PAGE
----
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Former Canadiens captain Saku Koivu waves to the crowd in Montreal during a ceremony honouring his career on Thursday. The 21,287 people in attendance stood and yelled for more than four minutes ahead of a game with the Anaheim Ducks.

Paul Chiasson/THE CANADIAN PRESS

It's easy to love a superstar; the adulation bestowed on not-quite-all-timers is less common and thus more interesting.

When a hero with regular-human limits manages to earn a place in fans' hearts, the bond can run deep, and it can endure.

For an illustration, you can ask Montreal Canadiens fans about Saku Koivu.

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The diminutive Finn is not, by most conventional measures, qualified for a place in the Habs' pantheon of historically great players.

His jersey will probably never be retired; he might not enter the Hall of Fame. It doesn't matter. Koivu's standing is assured.

The ovation that the Bell Centre reserved for him on April 9, 2002, the night he returned from a lengthy bout with cancer, will live on in Habs lore; it now has a bookend.

Koivu officially retired from hockey in September, but he didn't bid adieu until Thursday; in turn, the 21,287 in attendance stood and yelled for more than four minutes ahead of a game with the Anaheim Ducks, the only other club Koivu played for in his 18-year career.

"Mesdames et messieurs, écoutons, Saku," rink announcer Michel Lacroix said. The cheers kept coming.

It should be remembered that a man once criticized for his inability or unwillingness to speak French in public both began and ended his farewell speech in the language (his remarks earned boisterous cheers and one lusty boo from a fan who was quickly shushed).

"I will always be a Hab at my heart," he said.

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Though he thanked teammates, coaches, staff, executives and his family, the warmest praise was for the fans.

"You kept me going when I was fighting for my life, and there are no words to describe how I felt on April 9, 2002, when I was standing on the blueline right there. What you gave me that night was one of the biggest gifts I've ever been given," he said.

It's customary in these circumstances for teams to offer video tributes of retiring stars; in this case, the presentation provided a synopsis of the relationship between Koivu and the Bell Centre public: It featured snippets of fan after fan saying thank you.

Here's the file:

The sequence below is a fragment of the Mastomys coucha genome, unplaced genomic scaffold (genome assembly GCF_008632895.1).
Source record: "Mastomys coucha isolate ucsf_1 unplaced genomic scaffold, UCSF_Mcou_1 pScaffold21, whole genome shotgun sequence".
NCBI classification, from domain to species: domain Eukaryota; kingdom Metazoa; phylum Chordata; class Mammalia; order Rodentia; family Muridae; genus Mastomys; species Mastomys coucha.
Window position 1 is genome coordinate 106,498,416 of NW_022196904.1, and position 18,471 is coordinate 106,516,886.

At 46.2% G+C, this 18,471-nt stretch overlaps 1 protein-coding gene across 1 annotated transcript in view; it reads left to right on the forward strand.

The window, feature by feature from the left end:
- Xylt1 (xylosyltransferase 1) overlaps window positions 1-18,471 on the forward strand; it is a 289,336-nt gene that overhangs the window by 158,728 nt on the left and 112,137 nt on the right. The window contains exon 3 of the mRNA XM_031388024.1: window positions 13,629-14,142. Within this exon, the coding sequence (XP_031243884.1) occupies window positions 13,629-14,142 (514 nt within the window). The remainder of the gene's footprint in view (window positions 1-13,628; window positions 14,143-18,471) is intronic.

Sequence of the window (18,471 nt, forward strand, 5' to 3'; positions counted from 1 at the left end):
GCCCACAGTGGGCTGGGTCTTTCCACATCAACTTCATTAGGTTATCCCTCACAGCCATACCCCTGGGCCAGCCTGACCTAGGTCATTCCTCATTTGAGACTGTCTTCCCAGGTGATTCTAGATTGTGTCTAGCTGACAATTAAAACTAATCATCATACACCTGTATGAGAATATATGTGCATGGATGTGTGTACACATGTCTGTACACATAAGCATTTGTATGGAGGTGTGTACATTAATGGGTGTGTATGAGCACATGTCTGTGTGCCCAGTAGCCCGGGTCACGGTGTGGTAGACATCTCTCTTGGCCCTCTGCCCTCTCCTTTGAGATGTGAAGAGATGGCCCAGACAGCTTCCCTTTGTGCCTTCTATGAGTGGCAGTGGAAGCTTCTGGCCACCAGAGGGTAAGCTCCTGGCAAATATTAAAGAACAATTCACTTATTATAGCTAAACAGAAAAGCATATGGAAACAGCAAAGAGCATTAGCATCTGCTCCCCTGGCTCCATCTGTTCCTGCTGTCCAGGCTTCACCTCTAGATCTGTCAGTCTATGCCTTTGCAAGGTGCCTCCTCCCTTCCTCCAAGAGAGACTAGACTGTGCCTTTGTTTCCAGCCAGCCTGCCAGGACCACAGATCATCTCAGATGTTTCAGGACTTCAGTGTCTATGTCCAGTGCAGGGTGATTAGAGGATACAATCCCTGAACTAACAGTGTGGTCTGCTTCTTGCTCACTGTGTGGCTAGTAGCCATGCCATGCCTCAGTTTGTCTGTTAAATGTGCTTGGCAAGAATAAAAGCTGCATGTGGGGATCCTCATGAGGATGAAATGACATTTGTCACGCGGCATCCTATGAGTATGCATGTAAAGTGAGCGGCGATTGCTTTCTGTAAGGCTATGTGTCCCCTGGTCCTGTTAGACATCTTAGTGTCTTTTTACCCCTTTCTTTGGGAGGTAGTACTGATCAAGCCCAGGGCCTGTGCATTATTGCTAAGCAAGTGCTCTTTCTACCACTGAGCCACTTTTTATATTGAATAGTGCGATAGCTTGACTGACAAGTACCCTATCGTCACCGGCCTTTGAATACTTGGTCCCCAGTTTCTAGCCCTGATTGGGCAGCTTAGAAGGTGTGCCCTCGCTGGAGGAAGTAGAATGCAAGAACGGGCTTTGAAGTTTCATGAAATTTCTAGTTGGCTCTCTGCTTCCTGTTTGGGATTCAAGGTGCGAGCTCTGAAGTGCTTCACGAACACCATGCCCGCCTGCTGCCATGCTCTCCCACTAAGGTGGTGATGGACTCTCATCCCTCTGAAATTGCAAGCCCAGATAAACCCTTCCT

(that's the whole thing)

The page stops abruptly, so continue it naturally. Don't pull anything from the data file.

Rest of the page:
"They always come up to him with smiles," former Montreal winger Brian Savage, one of Koivu's closest friends in the sport, said before the game.

Through no fault of his own, Koivu arrived in Montreal just as the Habs embarked on one of the darker decades in their history.

Though he left Montreal in 2009 as a free agent, Koivu said before the game that returning to the city "feels like coming home."

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"Sometimes you think about why it happened, why they took me in as their own. Some things you can't explain, but there has been a really unique bond between the fans in Montreal and myself," he said.

In truth, the Bell Centre has probably loved some of Koivu's contemporaries more – Alexei Kovalev's name pops to mind – but few players in the Habs annals have commanded the same level of respect.

Fans who grew up with the Habs in the 1990s also adore him for what he might have become, with better injury luck and a smarter front office, and for what he taught them about courage.

The Finns call it "sisu," an untranslatable expression that melds determination, resilience, grit and a good deal more.

Its essence is distilled in Koivu, who wore the C for a decade – matching Jean Béliveau – is also justly famous for his off-ice philanthropy.

His 2001 medical ordeal also led to the creation of a medical foundation that acquired much-needed diagnostic equipment for the Montreal General Hospital.

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"Helping people that way, to me it probably means the most," the 40-year-old said.

Consider that Koivu is 10th on the club's all-time points list despite being limited to 792 regular season games in 13 years.

He is sixth in assists, which is even more remarkable.

Béliveau played with the likes of Maurice Richard and Yvan Cournoyer.

Koivu had Savage, Oleg Petrov, Michael Ryder and Christopher Higgins.

So complain if you must about Koivu being one of only four Montreal captains who never hoisted the Cup as a Hab, mutter about his ability to carry the team on his undersized frame.

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None of it matters. As Thursday's Bell Centre ovation showed, Koivu is sustained the love and admiration of city and a province.

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